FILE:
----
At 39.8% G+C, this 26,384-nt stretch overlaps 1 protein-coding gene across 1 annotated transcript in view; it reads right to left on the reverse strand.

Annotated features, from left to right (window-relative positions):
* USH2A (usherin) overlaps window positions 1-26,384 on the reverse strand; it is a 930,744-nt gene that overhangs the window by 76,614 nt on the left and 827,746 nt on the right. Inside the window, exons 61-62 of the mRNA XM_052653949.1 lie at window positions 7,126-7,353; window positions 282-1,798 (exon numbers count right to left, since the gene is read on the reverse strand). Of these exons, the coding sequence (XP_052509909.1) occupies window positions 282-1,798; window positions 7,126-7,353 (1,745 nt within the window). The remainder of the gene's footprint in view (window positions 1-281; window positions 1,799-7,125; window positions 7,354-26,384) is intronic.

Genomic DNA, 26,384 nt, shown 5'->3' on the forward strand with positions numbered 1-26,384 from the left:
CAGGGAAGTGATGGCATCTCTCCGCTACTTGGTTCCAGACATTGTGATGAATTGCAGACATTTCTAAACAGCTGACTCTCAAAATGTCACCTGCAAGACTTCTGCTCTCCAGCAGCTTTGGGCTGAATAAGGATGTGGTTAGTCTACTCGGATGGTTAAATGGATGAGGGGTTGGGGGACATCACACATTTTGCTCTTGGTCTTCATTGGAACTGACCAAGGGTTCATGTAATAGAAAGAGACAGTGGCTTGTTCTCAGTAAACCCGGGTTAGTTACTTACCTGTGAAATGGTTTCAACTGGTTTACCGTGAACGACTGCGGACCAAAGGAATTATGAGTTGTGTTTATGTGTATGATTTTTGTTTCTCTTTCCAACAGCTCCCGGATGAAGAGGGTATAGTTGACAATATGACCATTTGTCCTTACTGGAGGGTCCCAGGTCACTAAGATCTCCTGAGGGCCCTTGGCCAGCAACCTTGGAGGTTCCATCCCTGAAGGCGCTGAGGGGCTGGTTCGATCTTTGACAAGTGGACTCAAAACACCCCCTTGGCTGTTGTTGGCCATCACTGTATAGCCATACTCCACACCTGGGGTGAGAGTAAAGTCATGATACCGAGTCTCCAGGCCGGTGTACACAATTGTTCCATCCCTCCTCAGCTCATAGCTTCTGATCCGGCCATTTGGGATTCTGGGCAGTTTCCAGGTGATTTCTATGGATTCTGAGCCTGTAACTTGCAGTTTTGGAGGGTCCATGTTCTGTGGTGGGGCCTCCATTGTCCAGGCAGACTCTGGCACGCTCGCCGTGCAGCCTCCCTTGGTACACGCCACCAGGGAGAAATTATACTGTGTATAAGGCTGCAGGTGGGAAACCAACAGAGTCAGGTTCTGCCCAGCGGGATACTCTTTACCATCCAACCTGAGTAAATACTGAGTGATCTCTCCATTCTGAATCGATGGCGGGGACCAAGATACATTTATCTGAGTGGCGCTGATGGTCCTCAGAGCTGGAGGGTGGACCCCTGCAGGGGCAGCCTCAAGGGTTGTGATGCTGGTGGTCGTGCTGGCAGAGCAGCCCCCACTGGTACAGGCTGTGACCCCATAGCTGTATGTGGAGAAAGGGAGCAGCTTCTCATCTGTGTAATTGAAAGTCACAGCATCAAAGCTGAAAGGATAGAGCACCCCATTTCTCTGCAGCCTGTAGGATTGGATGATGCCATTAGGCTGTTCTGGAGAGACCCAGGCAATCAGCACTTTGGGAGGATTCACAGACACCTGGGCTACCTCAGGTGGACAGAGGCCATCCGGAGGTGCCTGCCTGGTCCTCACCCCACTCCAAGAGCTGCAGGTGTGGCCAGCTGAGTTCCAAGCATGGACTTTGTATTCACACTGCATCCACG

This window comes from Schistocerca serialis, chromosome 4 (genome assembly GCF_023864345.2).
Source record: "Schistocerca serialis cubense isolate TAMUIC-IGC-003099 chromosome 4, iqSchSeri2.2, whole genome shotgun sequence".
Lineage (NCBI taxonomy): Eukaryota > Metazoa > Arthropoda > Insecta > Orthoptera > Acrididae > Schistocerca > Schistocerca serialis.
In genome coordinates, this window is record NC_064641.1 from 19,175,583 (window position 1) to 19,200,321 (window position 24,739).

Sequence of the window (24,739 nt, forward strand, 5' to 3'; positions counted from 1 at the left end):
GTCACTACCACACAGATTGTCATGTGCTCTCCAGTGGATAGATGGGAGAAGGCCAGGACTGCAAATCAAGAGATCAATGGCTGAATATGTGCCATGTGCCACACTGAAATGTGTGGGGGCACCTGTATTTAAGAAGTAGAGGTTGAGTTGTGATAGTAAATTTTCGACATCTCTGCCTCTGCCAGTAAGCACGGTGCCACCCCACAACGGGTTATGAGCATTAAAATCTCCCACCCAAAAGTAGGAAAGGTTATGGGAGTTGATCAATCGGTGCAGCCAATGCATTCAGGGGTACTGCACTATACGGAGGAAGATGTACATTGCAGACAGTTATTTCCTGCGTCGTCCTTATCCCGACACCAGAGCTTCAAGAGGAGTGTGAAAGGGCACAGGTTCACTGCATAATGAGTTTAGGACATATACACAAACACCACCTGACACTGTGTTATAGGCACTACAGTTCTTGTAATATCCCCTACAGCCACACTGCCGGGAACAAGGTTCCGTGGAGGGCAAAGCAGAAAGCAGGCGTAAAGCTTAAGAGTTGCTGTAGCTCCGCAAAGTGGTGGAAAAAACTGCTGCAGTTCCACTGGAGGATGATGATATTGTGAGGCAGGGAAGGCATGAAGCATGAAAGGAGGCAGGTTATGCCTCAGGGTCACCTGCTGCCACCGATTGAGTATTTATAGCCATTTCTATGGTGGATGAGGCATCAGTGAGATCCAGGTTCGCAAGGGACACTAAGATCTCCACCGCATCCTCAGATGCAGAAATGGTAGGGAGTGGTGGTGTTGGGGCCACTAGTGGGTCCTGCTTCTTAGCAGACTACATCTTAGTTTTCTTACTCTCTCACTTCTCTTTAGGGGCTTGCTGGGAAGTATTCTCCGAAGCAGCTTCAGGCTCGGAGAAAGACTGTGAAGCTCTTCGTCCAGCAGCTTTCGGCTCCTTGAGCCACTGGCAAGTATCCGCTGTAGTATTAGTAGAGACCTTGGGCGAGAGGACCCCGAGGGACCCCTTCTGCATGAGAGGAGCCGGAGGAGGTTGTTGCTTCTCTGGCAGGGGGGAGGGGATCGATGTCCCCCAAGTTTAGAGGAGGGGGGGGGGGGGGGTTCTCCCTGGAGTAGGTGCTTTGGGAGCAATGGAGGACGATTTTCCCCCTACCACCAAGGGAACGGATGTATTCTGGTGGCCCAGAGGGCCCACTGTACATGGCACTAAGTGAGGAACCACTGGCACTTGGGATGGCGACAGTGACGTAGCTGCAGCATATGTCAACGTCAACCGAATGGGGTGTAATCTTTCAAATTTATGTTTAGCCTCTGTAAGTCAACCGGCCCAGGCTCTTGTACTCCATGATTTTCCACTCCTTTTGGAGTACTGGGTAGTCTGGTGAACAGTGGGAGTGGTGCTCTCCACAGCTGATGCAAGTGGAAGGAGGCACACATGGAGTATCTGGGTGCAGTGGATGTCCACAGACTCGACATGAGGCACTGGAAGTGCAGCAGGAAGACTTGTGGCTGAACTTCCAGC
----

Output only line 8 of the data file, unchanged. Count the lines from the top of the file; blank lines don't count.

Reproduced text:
Lineage (NCBI taxonomy): Eukaryota > Metazoa > Arthropoda > Insecta > Orthoptera > Acrididae > Schistocerca > Schistocerca serialis.